The National Institute for Health and Clinical Excellence (NICE) has issued full guidance to the NHS in England, Wales, Scotland and Northern Ireland on the use of radiofrequency ablation for hepatocellular carcinoma.
NICE has issued guidance on radiofrequency ablation for the treatment of colorectal metastases in the liver. NICE has also produced guidance on microwave ablation for hepatocellular carcinoma and for the treatment of metastases of the liver.
This is a minimally invasive treatment for liver tumours. Hepatocellular carcinoma (HCC) and metastasis from colorectal carcinoma are the two most common malignant tumours to affect the liver. The annual incidence of HCC is estimated to be at least one per million. Untreated HCC has a median survival of four to six months from the time of diagnosis.
Metastatic liver disease is frequently associated with primary colorectal carcinoma. Approximately 50% of colorectal cancer patients will develop recurrence within five years of initial diagnosis with the liver being the most common site for metastatic disease.
This procedure is a recently developed thermoablative technique that induces temperature changes by utilising high-frequency alternating current applied via an electrode(s) placed within the tissue to generate ionic agitation. The ionic agitation is generated in the areas surrounding the electrode tip as the ions attempt to change directions and follow the alternating current, thereby creating localised friction heat. The resultant frictional heating of tissue surrounding the electrode generates localised areas of coagulative necrosis and tissue desiccation.
The radiofrequency energy radiates from the individual electrodes into the adjacent tissue. The energy level and thus the heating effect dissipates rapidly at an increasing distance from the electrodes so that the highest temperature will always be at the points nearest to the electrodes. Radiofrequency ablation (RFA) can be applied percutaneously, laparoscopically or intraoperatively.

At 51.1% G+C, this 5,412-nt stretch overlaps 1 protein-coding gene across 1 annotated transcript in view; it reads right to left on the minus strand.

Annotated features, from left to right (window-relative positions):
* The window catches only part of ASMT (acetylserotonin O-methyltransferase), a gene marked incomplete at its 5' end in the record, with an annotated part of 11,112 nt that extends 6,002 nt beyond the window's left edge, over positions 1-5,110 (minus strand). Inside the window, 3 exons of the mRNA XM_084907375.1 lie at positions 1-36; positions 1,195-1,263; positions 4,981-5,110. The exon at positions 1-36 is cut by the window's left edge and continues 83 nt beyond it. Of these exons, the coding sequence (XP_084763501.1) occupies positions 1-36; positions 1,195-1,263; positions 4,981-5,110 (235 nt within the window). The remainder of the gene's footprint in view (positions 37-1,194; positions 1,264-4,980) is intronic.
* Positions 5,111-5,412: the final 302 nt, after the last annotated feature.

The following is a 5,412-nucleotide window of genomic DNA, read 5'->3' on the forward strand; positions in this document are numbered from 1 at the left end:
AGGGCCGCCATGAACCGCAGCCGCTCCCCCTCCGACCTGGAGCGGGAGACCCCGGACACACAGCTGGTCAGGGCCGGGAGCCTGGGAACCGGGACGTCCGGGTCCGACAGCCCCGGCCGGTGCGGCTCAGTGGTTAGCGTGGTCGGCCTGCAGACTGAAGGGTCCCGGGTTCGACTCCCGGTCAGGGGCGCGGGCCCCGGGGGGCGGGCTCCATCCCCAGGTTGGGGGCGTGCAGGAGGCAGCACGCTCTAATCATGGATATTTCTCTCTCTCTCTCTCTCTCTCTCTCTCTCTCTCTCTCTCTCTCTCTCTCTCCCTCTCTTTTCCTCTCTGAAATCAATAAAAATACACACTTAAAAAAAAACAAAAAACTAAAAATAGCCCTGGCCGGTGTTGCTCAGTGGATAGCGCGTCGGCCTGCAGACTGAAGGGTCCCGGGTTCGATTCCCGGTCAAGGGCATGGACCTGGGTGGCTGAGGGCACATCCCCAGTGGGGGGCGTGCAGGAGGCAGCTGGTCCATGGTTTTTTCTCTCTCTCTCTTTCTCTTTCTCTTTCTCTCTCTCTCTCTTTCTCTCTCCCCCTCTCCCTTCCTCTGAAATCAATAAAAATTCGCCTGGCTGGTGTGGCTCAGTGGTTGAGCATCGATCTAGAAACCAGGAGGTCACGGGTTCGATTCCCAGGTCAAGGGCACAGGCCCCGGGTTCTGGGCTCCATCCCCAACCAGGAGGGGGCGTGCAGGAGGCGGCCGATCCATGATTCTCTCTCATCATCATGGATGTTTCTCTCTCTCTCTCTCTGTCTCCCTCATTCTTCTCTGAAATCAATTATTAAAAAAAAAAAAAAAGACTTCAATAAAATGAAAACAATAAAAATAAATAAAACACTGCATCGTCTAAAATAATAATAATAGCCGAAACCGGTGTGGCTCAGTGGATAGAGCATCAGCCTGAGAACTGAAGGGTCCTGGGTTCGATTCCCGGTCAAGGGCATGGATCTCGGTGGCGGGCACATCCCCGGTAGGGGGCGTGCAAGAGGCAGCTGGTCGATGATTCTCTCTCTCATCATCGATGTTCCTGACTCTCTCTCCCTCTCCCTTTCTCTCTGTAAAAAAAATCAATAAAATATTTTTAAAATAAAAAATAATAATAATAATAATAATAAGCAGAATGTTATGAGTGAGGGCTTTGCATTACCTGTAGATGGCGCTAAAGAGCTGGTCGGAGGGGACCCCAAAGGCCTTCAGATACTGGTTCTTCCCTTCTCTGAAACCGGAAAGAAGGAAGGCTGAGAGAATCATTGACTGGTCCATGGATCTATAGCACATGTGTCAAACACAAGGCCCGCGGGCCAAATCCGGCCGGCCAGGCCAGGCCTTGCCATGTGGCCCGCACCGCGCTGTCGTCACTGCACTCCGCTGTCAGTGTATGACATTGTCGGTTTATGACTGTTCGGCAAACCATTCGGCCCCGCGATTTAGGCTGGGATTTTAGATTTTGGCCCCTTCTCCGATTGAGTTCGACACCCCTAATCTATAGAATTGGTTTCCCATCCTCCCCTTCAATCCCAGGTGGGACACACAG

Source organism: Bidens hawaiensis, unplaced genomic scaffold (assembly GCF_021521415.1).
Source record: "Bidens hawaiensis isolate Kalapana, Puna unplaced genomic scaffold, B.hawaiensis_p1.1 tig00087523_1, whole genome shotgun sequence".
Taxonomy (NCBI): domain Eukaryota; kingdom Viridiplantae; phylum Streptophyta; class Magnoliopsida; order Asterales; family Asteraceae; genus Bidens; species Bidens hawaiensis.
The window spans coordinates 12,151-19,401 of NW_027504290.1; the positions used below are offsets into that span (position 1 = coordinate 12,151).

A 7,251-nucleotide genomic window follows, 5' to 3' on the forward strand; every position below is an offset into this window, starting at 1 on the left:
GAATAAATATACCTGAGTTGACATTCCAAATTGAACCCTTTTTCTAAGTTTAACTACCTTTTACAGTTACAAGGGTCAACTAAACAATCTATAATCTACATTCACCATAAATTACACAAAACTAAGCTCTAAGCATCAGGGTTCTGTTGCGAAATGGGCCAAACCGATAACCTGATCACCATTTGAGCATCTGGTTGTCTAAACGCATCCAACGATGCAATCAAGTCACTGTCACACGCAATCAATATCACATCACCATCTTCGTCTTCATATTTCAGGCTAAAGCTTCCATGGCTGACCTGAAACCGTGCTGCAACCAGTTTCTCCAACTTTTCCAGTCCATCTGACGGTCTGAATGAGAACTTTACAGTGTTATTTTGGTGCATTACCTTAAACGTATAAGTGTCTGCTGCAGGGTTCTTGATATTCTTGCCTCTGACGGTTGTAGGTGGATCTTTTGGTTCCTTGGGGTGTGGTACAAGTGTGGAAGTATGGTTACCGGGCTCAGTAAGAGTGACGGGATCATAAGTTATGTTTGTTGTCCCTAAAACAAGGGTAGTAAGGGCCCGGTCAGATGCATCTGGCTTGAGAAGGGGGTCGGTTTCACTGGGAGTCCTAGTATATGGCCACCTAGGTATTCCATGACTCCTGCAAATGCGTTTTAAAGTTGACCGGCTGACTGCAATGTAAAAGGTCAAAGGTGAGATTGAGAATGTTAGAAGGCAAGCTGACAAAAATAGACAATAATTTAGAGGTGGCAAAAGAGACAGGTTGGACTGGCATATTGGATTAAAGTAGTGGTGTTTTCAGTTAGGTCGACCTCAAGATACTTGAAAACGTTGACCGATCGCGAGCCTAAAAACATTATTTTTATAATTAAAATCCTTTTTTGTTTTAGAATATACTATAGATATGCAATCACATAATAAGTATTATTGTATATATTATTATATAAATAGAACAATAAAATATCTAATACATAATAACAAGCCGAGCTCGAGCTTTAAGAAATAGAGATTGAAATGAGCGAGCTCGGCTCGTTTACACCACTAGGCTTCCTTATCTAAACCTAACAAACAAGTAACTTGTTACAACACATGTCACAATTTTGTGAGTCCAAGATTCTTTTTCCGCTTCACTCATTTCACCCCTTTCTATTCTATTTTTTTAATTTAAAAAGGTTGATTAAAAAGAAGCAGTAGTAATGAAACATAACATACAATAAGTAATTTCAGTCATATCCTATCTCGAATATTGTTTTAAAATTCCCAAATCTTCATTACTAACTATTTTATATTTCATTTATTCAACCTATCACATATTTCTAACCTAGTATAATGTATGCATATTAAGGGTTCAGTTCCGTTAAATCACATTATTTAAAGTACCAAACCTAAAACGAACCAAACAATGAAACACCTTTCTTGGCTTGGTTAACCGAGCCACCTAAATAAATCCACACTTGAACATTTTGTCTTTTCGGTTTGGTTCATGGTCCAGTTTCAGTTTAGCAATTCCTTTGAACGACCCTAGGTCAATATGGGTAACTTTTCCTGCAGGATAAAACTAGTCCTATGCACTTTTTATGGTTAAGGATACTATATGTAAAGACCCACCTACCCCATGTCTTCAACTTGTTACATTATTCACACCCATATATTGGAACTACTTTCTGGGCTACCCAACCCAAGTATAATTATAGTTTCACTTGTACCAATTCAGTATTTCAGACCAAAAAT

The majority of malignant liver tumours remain inoperable due to their number, distribution and/or the presence of residual disease. Therefore, a number of alternative therapies have been developed including hepatic artery infusion chemotherapy (HAIC), as well as non-resectional chemotherapy, percutaneous ethanol injection (PEI), cryoablation, microwave coagulation therapy (MCT), laserinduced thermotherapy, and radiofrequency ablation.
This guidance represents the view of NICE, arrived at after careful consideration of the evidence available. When exercising their judgement, healthcare professionals are expected to take this guidance fully into account, and specifically any special arrangements relating to the introduction of new interventional procedures. The guidance does not override the individual responsibility of healthcare professionals to make decisions appropriate to the circumstances of the individual patient, in consultation with the patient and/or guardian or carer.
All problems (adverse events) related to a medicine or medical device used for treatment or in a procedure should be reported to the Medicines and Healthcare products Regulatory Agency using the Yellow Card Scheme.
Commissioners and/or providers have a responsibility to implement the guidance, in their local context, in light of their duties to have due regard to the need to eliminate unlawful discrimination, advance equality of opportunity, and foster good relations. Nothing in this guidance should be interpreted in a way that would be inconsistent with compliance with those duties. Providers should ensure that governance structures are in place to review, authorise and monitor the introduction of new devices and procedures.
Commissioners and providers have a responsibility to promote an environmentally sustainable health and care system and should assess and reduce the environmental impact of implementing NICE recommendations wherever possible.